Let the Indige­nous Games be­gin

Mac is ath­letes vil­lage for more than 2,000 com­peti­tors in five sports around city this week

The Hamilton Spectator - - FRONT PAGE - STEVE MIL­TON Indige­nous

The sweet scent of burn­ing hick­ory and birch curls through the cor­ri­dors of L.R. Wil­son Hall, drag­ging you by the nos­trils onto the small pa­tio be­hind McMaster’s Indige­nous Stud­ies of­fices and class­rooms.

There, fire keep­ers from the Mis­sis­saugas of the New Credit First Na­tion, are keep­ing a sa­cred fire burn­ing 24/7 dur­ing the 2017 North Amer­i­can Indige­nous Games, which run from the open­ing cer­e­monies Sun­day at Toronto’s York Univer­sity through seven days of ath­letic com­pe­ti­tion and cul­ture show­cas­ing.

The Games have at­tracted 5,250 ath­letes un­der the age of 19 who rep­re­sent 26 re­gions from across North Amer­ica, and speak 200 dif­fer­ent Indige­nous lan­guages.

There are 230 com­pe­ti­tions in 14 dif­fer­ent sports, five of which — soc­cer, soft­ball, ca­noe/ kayak, lacrosse and 3D archery — are be­ing held in the Hamil­ton area. More than 2,000 ath­letes, sup­ported by 450 lo­cal vol­un­teers, are be­ing housed at res­i­dences on the Mac cam­pus, and be­gan ar­riv­ing early in the week­end.

The rest of the sports are in and around Toronto, with those ath­letes housed in dor­mi­to­ries at York and Humber Col­lege.

“It feels great see­ing a bunch of Indige­nous youth run­ning around cam­pus,” says fifth-year McMaster stu­dent Piers Kreps, an Inuit born in Tuk­toy­ak­tuk, N.W.T., and co­pres­i­dent of Mac’s Co-op­er­a­tive Indige­nous Study Stu­dents and Alumni.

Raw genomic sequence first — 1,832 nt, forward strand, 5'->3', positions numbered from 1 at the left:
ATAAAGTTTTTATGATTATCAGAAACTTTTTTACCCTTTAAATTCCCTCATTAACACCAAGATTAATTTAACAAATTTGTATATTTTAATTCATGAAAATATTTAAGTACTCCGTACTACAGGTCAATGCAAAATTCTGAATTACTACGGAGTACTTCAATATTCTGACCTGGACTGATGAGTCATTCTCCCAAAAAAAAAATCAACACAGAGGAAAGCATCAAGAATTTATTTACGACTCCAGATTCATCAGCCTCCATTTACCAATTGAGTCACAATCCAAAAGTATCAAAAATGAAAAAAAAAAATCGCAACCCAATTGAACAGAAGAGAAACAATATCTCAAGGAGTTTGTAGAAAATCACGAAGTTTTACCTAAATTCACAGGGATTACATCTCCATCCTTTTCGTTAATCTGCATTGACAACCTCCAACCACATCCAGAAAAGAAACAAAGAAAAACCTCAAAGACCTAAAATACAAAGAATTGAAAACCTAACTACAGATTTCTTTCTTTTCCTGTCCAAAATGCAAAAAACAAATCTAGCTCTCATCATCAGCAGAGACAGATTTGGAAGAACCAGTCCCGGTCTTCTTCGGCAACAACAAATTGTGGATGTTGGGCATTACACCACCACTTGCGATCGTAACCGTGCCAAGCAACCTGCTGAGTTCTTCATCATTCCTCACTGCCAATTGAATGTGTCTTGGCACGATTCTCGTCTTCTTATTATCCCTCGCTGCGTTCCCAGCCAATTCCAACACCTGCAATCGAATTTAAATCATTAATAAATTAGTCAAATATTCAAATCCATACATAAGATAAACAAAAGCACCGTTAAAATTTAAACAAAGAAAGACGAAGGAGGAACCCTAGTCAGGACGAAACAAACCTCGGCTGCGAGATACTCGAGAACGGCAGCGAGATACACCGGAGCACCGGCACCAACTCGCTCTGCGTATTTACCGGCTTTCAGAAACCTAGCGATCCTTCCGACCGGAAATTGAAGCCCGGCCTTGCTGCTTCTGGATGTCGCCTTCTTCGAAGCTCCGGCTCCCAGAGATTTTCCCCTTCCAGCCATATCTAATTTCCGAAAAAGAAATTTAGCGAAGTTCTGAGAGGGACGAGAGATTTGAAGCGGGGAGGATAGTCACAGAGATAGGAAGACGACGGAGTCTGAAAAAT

“They’re just as much at home here as they are in their com­mu­nity, which makes me feel great know­ing that they can travel across the coun­try and feel com­fort­able at Mac.

This is part of their dream and just see­ing them pur­sue some­thing they want is some­thing that gives all Indige­nous peo­ple some sense of hope.”

This week there will be about three times as many Indige­nous youth on the McMaster cam­pus as there are reg­is­tered there dur­ing the school year.

“Our kids will get to see the univer­sity at­mo­sphere, which I think is the big­gest thing to this event, along with the cul­tural side, be­cause it might in­spire them to go to col­lege,” says Tim Cook, who is the Un­der-16 boys soc­cer coach for the Ak­we­sasne-based Team New York, which com­prises Hau­denosaunees from across up­state New York.

Two of his play­ers, 15-year-old twins Raven and Phoenix Con­ners, have as­pi­ra­tions to earn ath­letic schol­ar­ships (hockey or soc­cer) to U.S. uni­ver­si­ties and both are im­pressed so far with Hamil­ton.

“We have a great view of the city from our room in the dorm,” says Raven, “and it’s beau­ti­ful.”

A num­ber of re­gional teams, in­clud­ing those from B.C., Nova Sco­tia and New­found­land/Labrador, are tak­ing ad­van­tage of the op­por­tu­nity to visit Six Na­tions through a va­ri­ety of lo­cal ini­tia­tives. Team New­found­land/Labrador ar­rived late last week — af­ter sleep­ing overnight in the lobby of the St. John’s air­port — and spent two days train­ing at Six Na­tions fa­cil­i­ties and fa­mil­iar­iz­ing them­selves with the Hau­denosaunee tra­di­tions there.